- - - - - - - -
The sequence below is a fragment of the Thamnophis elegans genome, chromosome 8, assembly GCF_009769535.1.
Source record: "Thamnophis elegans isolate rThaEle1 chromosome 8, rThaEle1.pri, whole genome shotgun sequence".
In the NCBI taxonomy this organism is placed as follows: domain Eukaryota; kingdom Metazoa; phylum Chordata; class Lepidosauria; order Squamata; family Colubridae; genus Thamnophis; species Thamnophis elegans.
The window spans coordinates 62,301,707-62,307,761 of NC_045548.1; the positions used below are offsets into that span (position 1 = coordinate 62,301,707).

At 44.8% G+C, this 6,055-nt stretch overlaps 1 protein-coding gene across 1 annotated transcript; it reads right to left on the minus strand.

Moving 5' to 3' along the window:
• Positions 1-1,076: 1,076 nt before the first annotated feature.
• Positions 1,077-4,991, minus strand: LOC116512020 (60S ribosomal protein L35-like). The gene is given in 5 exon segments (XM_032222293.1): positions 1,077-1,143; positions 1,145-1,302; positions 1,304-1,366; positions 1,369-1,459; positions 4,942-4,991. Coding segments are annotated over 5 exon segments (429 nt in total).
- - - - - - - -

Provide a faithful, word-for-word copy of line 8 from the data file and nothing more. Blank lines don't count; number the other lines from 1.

• Positions 1,077-4,991, minus strand: LOC116512020 (60S ribosomal protein L35-like). The gene is given in 5 exon segments (XM_032222293.1): positions 1,077-1,143; positions 1,145-1,302; positions 1,304-1,366; positions 1,369-1,459; positions 4,942-4,991. Coding segments are annotated over 5 exon segments (429 nt in total).